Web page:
The reason is that unless capitalism develops fully in agriculture, a separate class of workers depending completely on wages does not come up. The First Agricultural Labour Enquiry Committee (ALEC) 1950- 55 defined Agricultural Labour as “Those people who are engaged in raising crops on payment of wages” (based on occupation).That is if half or more of a household have wage employment in agriculture then those households can be termed as agricultural labour households. The Second ALEC 1956-57 enlarged the definition to include- “Those who are engaged in agriculture and other agricultural occupations like dairy farming, horticulture, raising of livestock, bee keeping, poultry etc.”(based on income).According to this definition if 50 per cent or more of its income is derived as wages for work rendered in agriculture and allied activities, then it could be classed to agricultural labour household. According to National Commission on Labour “An Agricultural labourer is one who is basically unskilled and unorganised and has little for his livelihood, other than personal labour” (Srivastava, 1993). In a city like Visakhapatnam, we can observe a lot of opportunities and cultivating land in and around the city. This is attracting workers from different areas coming to Visakhapatnam and settling here to get a job. Usually, workers are coming from surrounding areas like Vizianagaram, Srikakulam, Tuni, Kothavalasa, Rajamundry and even from other states like Orissa, Telangana, and Tamil Nadu. The several policies which are adopted by both Central and State Government for the development of agricultural laborers in Visakhapatnam are giving scope to accommodate the expanded population in the city.

The mechanization in the construction Industry leading to liberalization of the Indian economy and the use of ready mixed concrete at construction sites, women workers are majorly employed to carry the raw materials for making concrete and placing the concrete manually. This also has resulted in the declining employability opportunities of the women workers. Review of Literature: The review on the status of women workers in the agricultural field indicates that the issues and challenges relating to their work conditions are gender discrimination, Pressure and harassment at work, lack of safety and security, working conditions, Health issues, the wage gap, and Job security. The variability in labour absorption in agriculture workers is much more pronounced for women than for men. It has often been noticed that whenever there is high demand for labour in this sector, the female employment rates are much higher than that of males. On the other hand, whenever there is any shrinkage in the workforce, female workers are the one who will be removed from the workforce than compared to males.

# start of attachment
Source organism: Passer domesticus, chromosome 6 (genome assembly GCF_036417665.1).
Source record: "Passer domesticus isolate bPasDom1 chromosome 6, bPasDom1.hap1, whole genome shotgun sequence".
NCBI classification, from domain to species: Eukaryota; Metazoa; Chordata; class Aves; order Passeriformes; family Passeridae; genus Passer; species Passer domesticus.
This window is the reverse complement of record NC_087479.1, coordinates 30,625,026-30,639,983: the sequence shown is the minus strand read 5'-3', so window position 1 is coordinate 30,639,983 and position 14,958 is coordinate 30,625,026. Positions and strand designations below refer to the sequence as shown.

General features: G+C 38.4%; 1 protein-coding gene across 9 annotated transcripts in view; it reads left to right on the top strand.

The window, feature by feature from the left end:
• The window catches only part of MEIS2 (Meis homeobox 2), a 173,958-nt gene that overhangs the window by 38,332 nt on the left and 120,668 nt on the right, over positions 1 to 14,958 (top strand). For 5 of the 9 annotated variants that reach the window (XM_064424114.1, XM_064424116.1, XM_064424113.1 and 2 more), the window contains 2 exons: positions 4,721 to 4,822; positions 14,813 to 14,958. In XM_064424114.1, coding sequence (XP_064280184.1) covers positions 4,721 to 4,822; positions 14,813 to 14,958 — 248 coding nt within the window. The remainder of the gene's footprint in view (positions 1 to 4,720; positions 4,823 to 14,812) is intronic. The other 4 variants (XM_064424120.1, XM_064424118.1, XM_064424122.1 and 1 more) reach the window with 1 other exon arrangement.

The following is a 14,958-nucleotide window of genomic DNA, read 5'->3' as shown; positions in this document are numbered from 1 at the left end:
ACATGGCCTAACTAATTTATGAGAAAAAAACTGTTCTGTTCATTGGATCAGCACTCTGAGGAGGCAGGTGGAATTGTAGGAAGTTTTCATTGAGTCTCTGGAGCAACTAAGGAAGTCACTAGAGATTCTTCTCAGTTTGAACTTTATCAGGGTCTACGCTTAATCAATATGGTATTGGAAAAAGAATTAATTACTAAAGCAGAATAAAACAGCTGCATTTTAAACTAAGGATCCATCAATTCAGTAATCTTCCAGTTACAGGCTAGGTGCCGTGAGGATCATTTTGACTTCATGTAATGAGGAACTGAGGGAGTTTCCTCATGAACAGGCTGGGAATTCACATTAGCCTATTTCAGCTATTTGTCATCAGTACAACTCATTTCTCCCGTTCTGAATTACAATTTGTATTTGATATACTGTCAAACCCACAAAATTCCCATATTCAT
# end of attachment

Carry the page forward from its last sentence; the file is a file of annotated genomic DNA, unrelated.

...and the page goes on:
Farid et.al (2009) discussed the major role of women in farming & non farming activities especially in post harvest operations, homestead gardening, livestock and poultry rearing, selling labour etc. Singh and Vinay (2012) briefed in their work about the significance of female labour in agriculture and allied activities. They further stated that the role of women in agriculture as female labour is not given importance in India. Despite of their presence in activities sowing, transplanting and post harvest operations they are considered as an invisible workers. V. Vetrivel, R. Manigandan (2013) in “An empirical study of agricultural labour in India” stated that almost half of the world’s agricultural workforce comprises of women. They contribute from production to sale as well as preparation of food. Though traditionally role of women worker in agricultural was under-estimated. Women are working as paid labour or unpaid family member in agriculture in developing countries but they are still facing gender inequalities. Swamikannan and Jeyalakshmi (2015) study about women labour in Indian agricultural sector and found that female work participation rate has declined drastically during last few decades, which shows that female workers are moving from agricultural to non-agricultural activities because wage differences between male and female workers for the same type of work discourages female workers When it comes to female employment, the trends revealed by statistical interpretation are more combined. Private sector employment of women is more in the field of agriculture than the public sector. Generally, it is assumed that 50% of the agricultural workforce constitutes women.

Agricultural workforce forms the major constituent of the Indian Economy. Among them, women workers play a vital role. In the city like Visakhapatnam, which is a fast developing city there is huge scope and demand for the agricultural labour to get work. Many workers are migrating from nearby places like Vizianagaram, Srikakulam, Orissa, Tamil Nadu and many other places. Most of the women workers are unskilled and illiterate. They choose to come as helpers. The major problem is due to unawareness they are getting less pay and are highly discriminated against male workers. The working conditions are very poor which are leading to ill health. The major cause of accidents is long working hours; some occupational hazards are leading to less working hours for women. Safety at the workplace, health issues, low wages, poor working conditions are some of the problems faced by the women laborers. They are not aware of their legal rights ensured by the Government. The study intends to analyze the socio-economic condition of women workers in Visakhapatnam and a special emphasis was given on investigating work-related problems. Objective of the Study: To find out the major issues which are faced by women workers at the agricultural areas in Visakhapatnam like wage gap, gender gap, working condition, health, and safety issues.